36Bob Secter and Wendy Leopold, “Washington, 1st Black Mayor of Chicago Dies,” 26 November 1987, Los Angeles Times: 1.

37“Harold Washington and Chicago,” 26 November 1987, Chicago Tribune: 30; Jerry Thornton and Cheryl Devall, “It’s ‘Like Losing a Black Folk Hero,’” 26 November 1987, Chicago Tribune: 6.

38Congressional Record, House, 110th Cong., 1st sess. (2 December 1987): 33746.

View Record in the Biographical Directory of the U.S. Congress

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External Research Collections

Abraham Lincoln Presidential Library

Springfield, IL
Papers: In the Bernard E. Epton Papers, 1969-1983, 1.42 linear feet. Other authors include Harold Washington.

Chicago Public Library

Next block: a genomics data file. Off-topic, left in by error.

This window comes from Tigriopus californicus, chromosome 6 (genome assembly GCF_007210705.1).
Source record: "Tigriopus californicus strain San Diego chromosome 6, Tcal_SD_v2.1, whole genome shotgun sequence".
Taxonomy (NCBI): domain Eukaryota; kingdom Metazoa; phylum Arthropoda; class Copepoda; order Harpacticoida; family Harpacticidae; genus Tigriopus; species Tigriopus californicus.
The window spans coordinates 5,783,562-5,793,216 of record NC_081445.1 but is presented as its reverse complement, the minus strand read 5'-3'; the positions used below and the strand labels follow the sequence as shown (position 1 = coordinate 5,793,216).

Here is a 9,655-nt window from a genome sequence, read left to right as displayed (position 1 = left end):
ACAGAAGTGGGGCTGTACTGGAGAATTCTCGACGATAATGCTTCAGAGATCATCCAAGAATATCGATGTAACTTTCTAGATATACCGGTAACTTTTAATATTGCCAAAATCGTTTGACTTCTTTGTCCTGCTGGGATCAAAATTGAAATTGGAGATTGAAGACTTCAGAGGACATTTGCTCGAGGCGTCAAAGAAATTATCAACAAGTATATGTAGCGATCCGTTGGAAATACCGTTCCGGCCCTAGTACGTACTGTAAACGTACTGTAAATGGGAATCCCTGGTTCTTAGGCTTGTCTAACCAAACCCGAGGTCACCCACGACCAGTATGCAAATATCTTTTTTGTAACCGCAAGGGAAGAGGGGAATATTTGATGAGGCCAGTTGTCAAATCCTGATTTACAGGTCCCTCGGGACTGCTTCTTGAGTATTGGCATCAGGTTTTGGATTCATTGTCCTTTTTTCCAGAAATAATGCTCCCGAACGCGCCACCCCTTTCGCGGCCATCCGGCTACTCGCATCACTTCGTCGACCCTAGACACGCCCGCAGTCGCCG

Archival Collections

Chicago, IL
Papers: In the Illinois State Representative Records, 1969-1976, 3 linear feet. The records were created by Harold Washington while serving as a member of the Illinois House of Representatives. The material documents legislation and committees and contains index card files of constituents, correspondence, news clippings, news letters and press releases, speeches, artifacts and photographs. Includes material on the Fair Employment Practices Commission, the Martin Luther King Jr. Holiday bill, the Medical Malpractices Act and the activities of the Judiciary Committee. A finding aid is available in the repository.